At IROS in Madrid a few weeks ago, Marc Raibert showed a few new videos during his keynote presentation. One was of Atlas doing parkour, which showed up on YouTube last week, and the other was just a brief clip of SpotMini dancing, which Raibert said was a work in progress. Today, Boston Dynamics posted a new video of SpotMini (which they're increasingly referring to as simply "Spot") dancing to Uptown Funk, and frankly displaying more talent than the original human performance. The twerking is cute, but gets a little weird when you realize that SpotMini's got some eyeballs back there as well. While we don't know exactly what's going on in this video (as with many of Boston Dynamics' video), my guess would be that these are a series of discrete, scripted behaviors that are played in sequence.
Don't believe him, just watch. Spot the robo-dog has another trick up his sleeve in a new video where he can be seen twerking to Bruno Mars' dance-worthy hit'Uptown Funk.' Boston Dynamics, the secretive firm behind the four-legged droid, released the video on Tuesday. If you thought humans were safe from the impending robot takeover on the dance floor, you might want to think again. In the minute-long clip, Spot can be seen stepping and moving almost perfectly in time with the music. And in a testament to Spot's precise motor control, the robot performs his own version of the popular Running Man dance.
And we focus really on the athletic part of it. I think, though, that if you do a good job on the athletic part, which is also kind of the low-level part, you can make it easier for high-level AI to interact with you." In other words, it's much easier to direct a robot to take care of a task for you if you've already taught the robot how to stand, walk, navigate, and so on.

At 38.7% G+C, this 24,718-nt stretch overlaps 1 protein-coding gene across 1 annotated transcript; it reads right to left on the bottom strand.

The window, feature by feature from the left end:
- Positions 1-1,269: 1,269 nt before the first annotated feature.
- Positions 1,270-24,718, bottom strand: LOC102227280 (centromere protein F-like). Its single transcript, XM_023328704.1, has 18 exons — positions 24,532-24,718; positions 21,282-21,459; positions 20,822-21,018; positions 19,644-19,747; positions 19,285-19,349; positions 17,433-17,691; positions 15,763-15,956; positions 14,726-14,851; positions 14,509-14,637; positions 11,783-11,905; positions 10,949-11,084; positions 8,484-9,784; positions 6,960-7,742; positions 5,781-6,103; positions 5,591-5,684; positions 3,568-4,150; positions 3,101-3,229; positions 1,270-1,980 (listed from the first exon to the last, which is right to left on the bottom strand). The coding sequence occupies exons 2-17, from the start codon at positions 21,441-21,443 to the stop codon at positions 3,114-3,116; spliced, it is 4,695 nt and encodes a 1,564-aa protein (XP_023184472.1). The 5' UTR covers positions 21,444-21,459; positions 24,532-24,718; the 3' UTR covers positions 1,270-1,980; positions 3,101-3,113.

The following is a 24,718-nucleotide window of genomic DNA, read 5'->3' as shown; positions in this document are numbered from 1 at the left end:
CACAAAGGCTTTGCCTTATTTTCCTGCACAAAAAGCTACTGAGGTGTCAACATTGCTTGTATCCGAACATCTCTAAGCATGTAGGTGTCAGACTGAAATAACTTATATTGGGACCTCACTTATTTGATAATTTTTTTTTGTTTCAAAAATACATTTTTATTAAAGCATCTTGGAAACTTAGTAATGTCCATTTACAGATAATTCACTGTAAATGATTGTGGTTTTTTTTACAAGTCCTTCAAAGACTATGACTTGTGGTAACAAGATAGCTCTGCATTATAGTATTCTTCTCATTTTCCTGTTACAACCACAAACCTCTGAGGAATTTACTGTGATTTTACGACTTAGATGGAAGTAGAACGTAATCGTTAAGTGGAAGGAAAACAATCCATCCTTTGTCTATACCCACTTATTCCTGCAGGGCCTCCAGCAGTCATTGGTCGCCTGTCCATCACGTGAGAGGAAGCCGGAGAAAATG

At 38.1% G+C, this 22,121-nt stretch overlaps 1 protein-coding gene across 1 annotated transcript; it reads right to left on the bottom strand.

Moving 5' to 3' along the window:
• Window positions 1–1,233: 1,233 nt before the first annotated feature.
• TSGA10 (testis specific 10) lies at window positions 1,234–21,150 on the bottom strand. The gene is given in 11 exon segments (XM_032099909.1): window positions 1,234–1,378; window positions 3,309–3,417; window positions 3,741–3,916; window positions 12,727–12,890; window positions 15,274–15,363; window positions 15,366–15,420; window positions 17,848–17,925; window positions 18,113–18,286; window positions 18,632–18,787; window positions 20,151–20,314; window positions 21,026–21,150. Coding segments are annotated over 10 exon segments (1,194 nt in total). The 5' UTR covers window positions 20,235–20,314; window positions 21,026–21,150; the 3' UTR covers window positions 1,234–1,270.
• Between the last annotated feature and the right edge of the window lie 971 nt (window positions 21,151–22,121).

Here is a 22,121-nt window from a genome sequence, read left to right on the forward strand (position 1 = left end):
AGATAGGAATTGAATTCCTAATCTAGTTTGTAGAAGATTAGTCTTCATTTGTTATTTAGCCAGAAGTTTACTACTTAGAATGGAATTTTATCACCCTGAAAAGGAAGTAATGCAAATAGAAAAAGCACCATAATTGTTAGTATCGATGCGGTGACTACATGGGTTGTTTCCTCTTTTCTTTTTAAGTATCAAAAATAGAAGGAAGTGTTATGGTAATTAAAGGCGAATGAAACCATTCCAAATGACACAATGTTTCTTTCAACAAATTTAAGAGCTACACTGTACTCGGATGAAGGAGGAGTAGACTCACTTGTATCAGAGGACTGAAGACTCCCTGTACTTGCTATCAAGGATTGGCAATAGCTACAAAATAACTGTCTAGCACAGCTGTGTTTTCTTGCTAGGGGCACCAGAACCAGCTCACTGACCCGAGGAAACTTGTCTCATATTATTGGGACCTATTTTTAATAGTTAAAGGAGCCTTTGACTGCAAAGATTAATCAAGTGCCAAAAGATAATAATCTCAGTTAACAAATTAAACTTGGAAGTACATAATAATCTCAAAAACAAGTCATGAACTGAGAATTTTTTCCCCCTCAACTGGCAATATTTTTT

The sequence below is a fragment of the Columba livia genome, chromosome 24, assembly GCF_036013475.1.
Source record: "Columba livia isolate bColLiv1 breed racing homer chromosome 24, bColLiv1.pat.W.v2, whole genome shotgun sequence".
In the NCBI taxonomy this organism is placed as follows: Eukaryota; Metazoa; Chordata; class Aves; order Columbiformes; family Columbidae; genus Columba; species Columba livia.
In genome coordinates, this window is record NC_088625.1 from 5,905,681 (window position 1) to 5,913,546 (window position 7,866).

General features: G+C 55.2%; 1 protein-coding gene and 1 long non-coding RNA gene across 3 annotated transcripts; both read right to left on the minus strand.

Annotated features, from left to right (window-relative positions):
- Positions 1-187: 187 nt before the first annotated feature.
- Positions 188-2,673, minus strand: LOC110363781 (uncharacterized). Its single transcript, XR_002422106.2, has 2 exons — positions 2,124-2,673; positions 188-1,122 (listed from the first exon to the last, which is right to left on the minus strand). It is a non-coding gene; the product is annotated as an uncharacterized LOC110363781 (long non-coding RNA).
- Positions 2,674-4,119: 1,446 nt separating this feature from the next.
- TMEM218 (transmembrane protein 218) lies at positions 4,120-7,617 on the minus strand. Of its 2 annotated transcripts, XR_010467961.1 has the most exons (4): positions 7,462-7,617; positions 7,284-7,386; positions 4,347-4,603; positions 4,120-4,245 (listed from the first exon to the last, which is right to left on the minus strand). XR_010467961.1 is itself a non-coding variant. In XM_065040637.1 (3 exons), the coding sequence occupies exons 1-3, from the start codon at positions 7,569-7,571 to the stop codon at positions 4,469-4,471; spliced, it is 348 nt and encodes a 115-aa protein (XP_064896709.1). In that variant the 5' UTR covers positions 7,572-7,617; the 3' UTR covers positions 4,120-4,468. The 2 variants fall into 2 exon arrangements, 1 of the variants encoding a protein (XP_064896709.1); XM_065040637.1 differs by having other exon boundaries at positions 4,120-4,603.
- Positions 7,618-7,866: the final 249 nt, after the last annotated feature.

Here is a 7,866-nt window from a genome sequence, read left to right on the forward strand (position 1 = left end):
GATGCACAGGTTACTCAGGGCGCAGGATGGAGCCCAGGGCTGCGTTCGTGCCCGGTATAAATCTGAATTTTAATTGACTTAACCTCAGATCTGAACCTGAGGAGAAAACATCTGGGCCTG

It's the undisputed heavyweight champion of AI held up as proof of machines hell-bent on the destruction of humanity. In my experience seeing Atlas do parkour and backflips, and four-legged Spot robots get pushed around by humans, Boston Dynamics is a close second. These robots fascinate and terrify people. If facial recognition software and Amazon's Alexa are held up as popular examples of surveillance capitalism, Boston Dynamics videos are usually shoved in my face by people afraid of these robots' mobility and physical prowess. This is partially due to the advanced robotics and unique design, and partially due to the success of a YouTube campaign over the course of the past six months in which each video sucks up millions of views.
At the WIRED25 festival in San Francisco Sunday evening, Boston Dynamics' SpotMini robot got onstage and did what no other quadruped robot has done before: It danced the running man like it was born to. It was a bit more, well, robotic than a human, but it illustrated just how far Spot has come: Twenty-five years into both WIRED's and Boston Dynamics' lives, robots have finally grown sophisticated enough to dance through our world. As impressive as Spot's new moves are, they came paired with frank talk from Boston Dynamics boss Marc Raibert, who spoke with WIRED editor in chief Nicholas Thompson about the capabilities, aspirations, and futures of both Spot and the humanoid robot Atlas. You might have seen the video a few days ago of Atlas doing parkour, bounding up a multi-leveled structure with ease. While the performance seemed effortless, it took over 20 attempts.